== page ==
Laurence Bradford 15:04
Yes. And I would love to turn our attention to a bit more present day and you have a book as well. So you have these internships you're studying at Harvard, it looks like you're really involved at Harvard, like in different extracurriculars and organizations on campus. And you wrote a book recently with two other authors called swipe to unlock the non coders guy to technology in the business strategy behind it. So could you talk a bit? Well, first about like, what the book is, but also just what led you to write it?

Neel Mehta 15:35
Absolutely. Yeah. Yeah. So our book collection Lock, I wrote it with two of my, my friends, Microsoft. So the goal that the books goal is to explain the big picture about technology to people who don't have technical skills. So for example, you know, I personally don't think you need to know how to code in order to understand, you know, how does Big Data work? What does the internet you know, how does Facebook decide what to show in your newsfeed you know, why did my By, you know, a software startup like LinkedIn, you know, these questions about this bigger picture questions about technology and about business, I personally don't think that you need to know, computer science or coding in order to, in order to understand it. And so this kind of leads me into the impetus behind the book. So, you know, my friends and I, we were, we met at Microsoft, and we realized that, you know, so many people, like need to know, technology these days, right? I mean, yeah, maybe using your job, right? Maybe, you know, you know, maybe things like net neutrality, right, or the internet privacy laws and things like that. Maybe those are important to you. I think they're important. A lot of people, you know, who doesn't use Facebook, Google.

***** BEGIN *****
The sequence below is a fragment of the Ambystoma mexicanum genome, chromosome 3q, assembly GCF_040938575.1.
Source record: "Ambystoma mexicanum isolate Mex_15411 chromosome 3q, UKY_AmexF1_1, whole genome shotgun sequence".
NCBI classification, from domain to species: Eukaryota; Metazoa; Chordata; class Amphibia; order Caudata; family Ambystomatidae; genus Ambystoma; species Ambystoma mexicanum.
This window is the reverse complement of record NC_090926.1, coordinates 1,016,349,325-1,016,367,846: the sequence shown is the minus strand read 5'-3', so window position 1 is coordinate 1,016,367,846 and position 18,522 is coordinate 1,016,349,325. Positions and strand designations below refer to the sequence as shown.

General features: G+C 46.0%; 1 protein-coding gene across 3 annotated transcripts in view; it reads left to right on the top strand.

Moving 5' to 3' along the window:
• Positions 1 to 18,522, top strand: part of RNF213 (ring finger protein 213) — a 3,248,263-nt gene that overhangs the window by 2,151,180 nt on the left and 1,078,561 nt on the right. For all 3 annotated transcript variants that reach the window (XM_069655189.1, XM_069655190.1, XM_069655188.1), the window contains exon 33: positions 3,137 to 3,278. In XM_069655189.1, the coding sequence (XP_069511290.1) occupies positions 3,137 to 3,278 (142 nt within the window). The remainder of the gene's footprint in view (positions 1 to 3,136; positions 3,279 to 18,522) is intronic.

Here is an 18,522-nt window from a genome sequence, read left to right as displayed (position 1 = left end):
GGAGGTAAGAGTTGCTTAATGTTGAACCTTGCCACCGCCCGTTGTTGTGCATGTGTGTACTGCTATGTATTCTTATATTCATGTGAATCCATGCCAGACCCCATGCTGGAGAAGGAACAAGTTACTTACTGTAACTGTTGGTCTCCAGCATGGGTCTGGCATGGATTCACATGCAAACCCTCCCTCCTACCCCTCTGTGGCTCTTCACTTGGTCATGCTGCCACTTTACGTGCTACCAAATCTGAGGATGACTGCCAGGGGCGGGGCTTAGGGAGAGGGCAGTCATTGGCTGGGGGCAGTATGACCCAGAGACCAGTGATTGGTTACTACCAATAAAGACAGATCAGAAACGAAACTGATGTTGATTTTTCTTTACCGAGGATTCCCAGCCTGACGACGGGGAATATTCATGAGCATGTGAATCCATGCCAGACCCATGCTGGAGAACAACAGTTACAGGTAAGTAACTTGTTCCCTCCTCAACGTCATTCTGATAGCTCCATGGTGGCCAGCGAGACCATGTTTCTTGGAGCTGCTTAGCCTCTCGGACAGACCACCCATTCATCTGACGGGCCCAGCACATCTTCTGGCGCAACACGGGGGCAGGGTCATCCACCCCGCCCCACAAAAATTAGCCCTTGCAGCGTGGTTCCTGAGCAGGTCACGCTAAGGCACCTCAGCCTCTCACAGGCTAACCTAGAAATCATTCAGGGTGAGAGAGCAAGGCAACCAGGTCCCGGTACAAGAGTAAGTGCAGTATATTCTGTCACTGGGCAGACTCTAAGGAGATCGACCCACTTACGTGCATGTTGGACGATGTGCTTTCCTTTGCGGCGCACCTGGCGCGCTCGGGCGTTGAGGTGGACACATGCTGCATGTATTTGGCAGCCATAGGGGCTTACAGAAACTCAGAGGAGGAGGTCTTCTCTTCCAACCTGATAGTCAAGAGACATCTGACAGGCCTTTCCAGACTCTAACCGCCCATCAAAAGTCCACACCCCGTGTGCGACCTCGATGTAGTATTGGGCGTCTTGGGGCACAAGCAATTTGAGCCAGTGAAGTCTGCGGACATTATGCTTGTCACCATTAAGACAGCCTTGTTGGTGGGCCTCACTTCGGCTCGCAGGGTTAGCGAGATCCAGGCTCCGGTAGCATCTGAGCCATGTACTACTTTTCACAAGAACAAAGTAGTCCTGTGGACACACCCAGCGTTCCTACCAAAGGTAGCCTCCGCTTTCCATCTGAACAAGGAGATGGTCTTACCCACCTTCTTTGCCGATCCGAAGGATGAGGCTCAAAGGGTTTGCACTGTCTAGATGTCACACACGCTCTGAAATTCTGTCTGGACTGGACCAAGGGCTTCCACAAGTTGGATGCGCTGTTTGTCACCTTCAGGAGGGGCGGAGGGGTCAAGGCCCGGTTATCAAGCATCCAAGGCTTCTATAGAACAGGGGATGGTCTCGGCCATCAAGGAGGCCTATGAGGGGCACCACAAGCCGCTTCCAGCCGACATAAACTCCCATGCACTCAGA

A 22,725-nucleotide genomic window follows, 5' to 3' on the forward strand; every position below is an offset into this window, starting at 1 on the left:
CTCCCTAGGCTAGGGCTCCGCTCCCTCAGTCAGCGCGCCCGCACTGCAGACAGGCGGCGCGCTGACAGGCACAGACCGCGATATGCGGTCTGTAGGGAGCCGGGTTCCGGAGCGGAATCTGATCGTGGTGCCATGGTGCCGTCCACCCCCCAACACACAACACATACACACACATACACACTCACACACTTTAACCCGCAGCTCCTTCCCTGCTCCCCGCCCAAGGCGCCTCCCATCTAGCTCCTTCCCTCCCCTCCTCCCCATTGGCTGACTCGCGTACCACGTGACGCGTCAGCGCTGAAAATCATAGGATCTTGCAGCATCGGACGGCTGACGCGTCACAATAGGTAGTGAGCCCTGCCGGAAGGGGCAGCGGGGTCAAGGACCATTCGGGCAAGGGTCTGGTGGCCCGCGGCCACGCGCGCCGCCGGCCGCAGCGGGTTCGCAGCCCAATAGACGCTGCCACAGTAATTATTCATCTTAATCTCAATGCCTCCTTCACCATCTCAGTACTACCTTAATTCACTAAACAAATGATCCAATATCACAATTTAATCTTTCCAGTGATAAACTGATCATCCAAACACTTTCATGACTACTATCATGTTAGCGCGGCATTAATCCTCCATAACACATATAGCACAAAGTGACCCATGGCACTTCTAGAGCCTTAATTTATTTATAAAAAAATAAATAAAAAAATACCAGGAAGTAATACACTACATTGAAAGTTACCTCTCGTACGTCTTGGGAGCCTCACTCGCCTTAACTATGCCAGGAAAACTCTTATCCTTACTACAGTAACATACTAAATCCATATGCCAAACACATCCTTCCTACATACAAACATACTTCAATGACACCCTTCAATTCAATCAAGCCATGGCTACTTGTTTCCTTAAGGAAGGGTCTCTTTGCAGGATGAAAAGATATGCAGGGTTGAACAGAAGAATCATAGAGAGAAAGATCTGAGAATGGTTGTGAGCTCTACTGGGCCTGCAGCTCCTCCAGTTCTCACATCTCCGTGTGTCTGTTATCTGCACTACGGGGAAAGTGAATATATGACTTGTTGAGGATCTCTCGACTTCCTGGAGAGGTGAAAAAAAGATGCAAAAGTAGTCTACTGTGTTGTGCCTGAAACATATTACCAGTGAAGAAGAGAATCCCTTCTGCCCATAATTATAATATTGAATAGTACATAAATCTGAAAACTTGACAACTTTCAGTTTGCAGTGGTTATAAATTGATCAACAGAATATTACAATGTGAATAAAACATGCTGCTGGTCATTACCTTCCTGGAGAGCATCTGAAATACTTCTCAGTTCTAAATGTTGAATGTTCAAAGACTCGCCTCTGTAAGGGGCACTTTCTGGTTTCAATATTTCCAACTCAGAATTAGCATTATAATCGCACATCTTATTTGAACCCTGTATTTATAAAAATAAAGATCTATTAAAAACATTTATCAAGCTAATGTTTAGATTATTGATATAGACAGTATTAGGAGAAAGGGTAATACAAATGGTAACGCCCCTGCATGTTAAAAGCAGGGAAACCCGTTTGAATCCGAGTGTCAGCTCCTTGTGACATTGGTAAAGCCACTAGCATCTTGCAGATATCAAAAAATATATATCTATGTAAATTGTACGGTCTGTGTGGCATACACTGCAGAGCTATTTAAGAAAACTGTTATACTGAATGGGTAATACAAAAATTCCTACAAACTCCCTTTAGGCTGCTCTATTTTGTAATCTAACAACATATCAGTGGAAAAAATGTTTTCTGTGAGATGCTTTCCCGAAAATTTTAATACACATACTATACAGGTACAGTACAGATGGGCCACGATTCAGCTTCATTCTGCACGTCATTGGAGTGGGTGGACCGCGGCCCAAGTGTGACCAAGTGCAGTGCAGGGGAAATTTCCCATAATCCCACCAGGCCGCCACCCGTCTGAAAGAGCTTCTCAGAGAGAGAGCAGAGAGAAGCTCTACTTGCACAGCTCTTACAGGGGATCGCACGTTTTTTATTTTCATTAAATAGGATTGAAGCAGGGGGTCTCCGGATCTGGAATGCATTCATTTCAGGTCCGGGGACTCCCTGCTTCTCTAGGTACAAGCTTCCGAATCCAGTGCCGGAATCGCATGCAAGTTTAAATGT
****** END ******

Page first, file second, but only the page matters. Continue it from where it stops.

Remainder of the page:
Neel Mehta 16:39
So I think it's really important people understand that. I think a lot of people just tend to throw their hands up and say, you know, I don't know how to code. I don't get this. I'm not a computer person. But you know, the way I've always thought that, you know, you don't need to know how to code in order to, to understand technology. I think it's really important people understand technology, and I don't want people's you know, lack of knowledge. on how to code, which, you know, of course is you know, it's not for everyone code is not for everyone, I'll say that. I don't want that, that lack of knowledge about code coding to hold people back from understanding the dictators about technology. So that what what led us to write this book. So in our book, we, we break down a lot of the big picture concepts about technology, and the business strategy behind it. Examples like the cloud, big data hardware, hacking, Technology Policy, the business of the tech sector, stuff like that, we break that down using real world examples. And we try to cut up all the jargon we can, you know, we try to give plain English definitions so that, you know, even like a 10 year old will be understand these these concepts, right, because they're not really that hard. I think people make them out to be harder than they are. But we try to break down these important tech concepts in ways that really anyone can understand because I think anyone can and should understand them.

Laurence Bradford 17:51
Yeah. How long did it take you to write the book?

Neel Mehta 17:54
Gosh. I think we started writing it. You certainly outlining and drafting it is Like last September, and I think the writing really kicked off in like May and I finished it in September. So, like 360 pages over four months, it's, it was a lot, but -

Laurence Bradford 18:12

Neel Mehta 18:13
- that was definitely a lot of fun to write it, you know definitely learned a lot as well in the process.

Laurence Bradford 18:18
We're taking a quick break from this interview to hear a word from our sponsors who helped make the learn to code me podcast a reality.

Laurence Bradford 18:26
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Laurence Bradford 20:36